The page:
A possible reason for the lateral recurrences in this cohort may have been forgotten cord lipomas, sliding hernias, insufficient dissection and/or overlap laterally at the primary repair. It is possible that with large lateral hernias such as sliding hernias, a tailored approach with a mesh width greater than 15 cm is necessary to overcome the impact of the abdominal wall pressure on the mesh with subsequent risk for migration.
Leaving a cord lipoma at the primary repair may lead to a persisting lump in the groin that is difficult to distinguish from a true hernia. At worst, this could lead to an unnecessary procedure for supposed recurrence (20).
A deep haematoma was only seen in three patients (0.3%). This low figure was possibly the result of both meticulous dissection and the haemostatic effect of Tisseel™. Katkhouda et al. (21) concluded that fibrin adhesive reduces bleeding and haematoma in the Retzius space associated with blunt dissection, especially in patients with a coagulopathy. In TEP surgery, Tisseel can be used for haemostasis in places where you do not want to use diathermy as in the “Triangle of pain”.
TEP has a long learning curve because of the anatomical complexity and the narrow operation field, and it is estimated that 50–100 procedures are required before self-sufficiency is achieved (1,4,5). Young surgeons today “grow up with a laparoscope in their hand” which in the long round will affect the learning curve. A logarithmic function model predicted that 37–39 cases were needed to overcome the learning curve for TEP (22). Nevertheless, in this cohort only one of the repairs resulting in a re-reoperation was performed by a trainee. This confirms that TEP is a safe surgical technique at a unit using a standardised procedure where there is a system for quality assurance that involves trainees and specialists alike. The present data show that if dissection is undertaken meticulously and a mesh of sufficient size fixated with fibrin adhesive is used, any disadvantage of LWM can be surmounted, giving recurrence rates equivalent or lower to those using HWM in TEP.
In the setting of a teaching hospital, using a standardised procedure where quality is assured, TEP using macroporous LWM and fixation with fibrin adhesive has a very low recurrence rate and few serious postoperative complications.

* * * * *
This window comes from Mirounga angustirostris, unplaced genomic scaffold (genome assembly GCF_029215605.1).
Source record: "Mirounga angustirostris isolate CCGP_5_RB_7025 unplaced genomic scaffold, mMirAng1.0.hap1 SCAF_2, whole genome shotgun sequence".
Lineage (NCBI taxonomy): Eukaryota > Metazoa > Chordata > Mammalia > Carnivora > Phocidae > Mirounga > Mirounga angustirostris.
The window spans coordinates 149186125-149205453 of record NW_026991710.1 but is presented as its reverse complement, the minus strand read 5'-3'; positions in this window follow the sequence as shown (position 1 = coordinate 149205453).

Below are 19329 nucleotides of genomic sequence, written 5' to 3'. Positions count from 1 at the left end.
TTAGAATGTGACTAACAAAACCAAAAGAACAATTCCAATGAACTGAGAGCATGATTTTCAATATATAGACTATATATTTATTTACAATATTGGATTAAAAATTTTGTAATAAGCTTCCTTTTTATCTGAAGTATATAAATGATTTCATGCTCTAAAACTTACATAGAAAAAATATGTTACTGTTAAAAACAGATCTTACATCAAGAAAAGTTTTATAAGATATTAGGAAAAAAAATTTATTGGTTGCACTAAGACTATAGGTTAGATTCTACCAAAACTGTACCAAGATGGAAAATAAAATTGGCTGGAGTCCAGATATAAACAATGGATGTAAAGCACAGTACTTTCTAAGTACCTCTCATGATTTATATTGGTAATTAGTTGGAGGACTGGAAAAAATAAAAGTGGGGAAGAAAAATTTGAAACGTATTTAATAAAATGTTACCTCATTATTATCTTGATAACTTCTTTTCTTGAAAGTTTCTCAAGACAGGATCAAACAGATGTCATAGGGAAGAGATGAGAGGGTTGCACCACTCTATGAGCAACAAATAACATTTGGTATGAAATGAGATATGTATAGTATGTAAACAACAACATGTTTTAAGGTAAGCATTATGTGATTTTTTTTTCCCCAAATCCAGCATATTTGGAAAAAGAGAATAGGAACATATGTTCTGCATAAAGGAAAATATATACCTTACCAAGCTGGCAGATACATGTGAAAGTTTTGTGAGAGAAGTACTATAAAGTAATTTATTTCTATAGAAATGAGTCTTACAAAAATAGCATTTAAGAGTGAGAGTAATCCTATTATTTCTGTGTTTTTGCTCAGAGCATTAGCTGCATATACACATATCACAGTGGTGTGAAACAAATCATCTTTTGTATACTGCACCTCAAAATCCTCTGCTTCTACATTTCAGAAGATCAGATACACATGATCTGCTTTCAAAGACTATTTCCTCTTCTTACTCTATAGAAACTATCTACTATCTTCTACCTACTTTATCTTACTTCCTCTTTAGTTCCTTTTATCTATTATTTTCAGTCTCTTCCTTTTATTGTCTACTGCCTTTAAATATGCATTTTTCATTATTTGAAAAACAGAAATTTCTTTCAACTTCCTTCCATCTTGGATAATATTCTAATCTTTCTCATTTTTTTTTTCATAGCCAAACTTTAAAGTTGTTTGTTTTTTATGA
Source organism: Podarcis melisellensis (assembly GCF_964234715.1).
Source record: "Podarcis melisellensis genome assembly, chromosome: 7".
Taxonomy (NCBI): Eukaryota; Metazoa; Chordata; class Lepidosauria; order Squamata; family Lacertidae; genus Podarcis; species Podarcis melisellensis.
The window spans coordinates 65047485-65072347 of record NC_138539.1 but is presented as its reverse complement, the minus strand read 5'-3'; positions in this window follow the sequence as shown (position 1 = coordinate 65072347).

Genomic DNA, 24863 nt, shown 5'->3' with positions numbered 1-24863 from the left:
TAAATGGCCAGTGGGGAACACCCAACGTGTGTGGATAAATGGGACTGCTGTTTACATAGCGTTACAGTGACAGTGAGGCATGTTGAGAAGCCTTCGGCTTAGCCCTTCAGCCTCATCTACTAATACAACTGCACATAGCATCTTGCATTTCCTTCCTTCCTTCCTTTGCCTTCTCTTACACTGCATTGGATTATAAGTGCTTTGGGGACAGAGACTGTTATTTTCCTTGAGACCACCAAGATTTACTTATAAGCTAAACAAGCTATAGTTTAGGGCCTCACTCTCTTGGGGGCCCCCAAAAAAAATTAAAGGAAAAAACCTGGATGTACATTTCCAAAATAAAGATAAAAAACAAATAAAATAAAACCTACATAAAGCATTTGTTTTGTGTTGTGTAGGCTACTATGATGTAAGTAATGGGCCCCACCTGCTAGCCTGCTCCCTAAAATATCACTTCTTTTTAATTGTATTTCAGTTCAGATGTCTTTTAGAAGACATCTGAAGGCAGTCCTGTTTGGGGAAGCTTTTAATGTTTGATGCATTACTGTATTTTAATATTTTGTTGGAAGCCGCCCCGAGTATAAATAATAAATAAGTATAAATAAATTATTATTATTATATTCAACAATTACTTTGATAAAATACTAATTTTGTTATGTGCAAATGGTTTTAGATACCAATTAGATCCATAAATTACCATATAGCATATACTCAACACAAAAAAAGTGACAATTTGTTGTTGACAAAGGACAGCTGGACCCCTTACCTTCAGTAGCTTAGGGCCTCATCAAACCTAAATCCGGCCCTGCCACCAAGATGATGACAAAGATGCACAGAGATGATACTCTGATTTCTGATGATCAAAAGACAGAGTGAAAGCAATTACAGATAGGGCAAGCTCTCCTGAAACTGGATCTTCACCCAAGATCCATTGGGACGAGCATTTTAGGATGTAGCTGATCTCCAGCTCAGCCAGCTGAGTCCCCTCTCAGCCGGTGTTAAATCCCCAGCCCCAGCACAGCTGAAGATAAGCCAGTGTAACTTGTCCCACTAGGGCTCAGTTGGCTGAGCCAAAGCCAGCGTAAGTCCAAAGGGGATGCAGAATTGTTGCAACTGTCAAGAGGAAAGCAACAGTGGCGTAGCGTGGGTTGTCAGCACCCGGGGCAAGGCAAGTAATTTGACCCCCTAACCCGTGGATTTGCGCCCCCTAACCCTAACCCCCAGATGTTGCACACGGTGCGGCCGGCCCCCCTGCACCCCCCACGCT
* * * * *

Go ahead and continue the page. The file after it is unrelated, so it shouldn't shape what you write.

Lars-Göran Larsson, M.D. Department of Surgery, Mora Hospital, Sweden for filming and editing the video. Data manager Oscar Öhman register centre north SHR, Umeå, Sweden for data support. Professor AJ Sheen Department of Surgery, Manchester University NHS Foundation Trust, Manchester, M13 9WL, UK and Peter Cox, Norrköping, Sweden for skilful linguistic revision.
Provenance and Peer Review: This article was commissioned by the Guest Editor (Jacob Rosenberg) for the series “Hernia Surgery” published in Laparoscopic Surgery. The article has undergone external peer review.
Reporting Checklist: The authors have completed the STROBE reporting checklist. Available at http://dx.doi.org/10.21037/ls-20-120
Peer Review File: Available at http://dx.doi.org/10.21037/ls-20-120
Data Sharing Statement: Available at http://dx.doi.org/10.21037/ls-20-120
Conflicts of Interest: All authors have completed the ICMJE uniform disclosure form (available at http://dx.doi.org/10.21037/ls-20-120). The series “Hernia Surgery” was commissioned by the editorial office without any funding or sponsorship. Dr. Österberg reports personal fees from Baxter, outside the submitted work. The authors have no other conflicts of interest to declare.
Ethical Statement: The authors are accountable for all aspects of the work in ensuring that questions related to the accuracy or integrity of any part of the work are appropriately investigated and resolved. The study was conducted in accordance with the Declaration of Helsinki (2013 revision) and informed consent was obtained from all the patients prior to registration in the SHR. The study was approved by the Swedish Ethics Review Authority dnr 2020-02858.
Open Access Statement: This is an Open Access article distributed in accordance with the Creative Commons Attribution-NonCommercial-NoDerivs 4.0 International License (CC BY-NC-ND 4.0), which permits the non-commercial replication and distribution of the article with the strict proviso that no changes or edits are made and the original work is properly cited (including links to both the formal publication through the relevant DOI and the license). See: https://creativecommons.org/licenses/by-nc-nd/4.0/.
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Cite this article as: Melén CJ, Sandblom G, Österberg J. Totally extraperitoneal repair using lightweight mesh and fixation with fibrin adhesive has a low reoperation rate—a register based cohort study. Laparosc Surg 2021;5:18.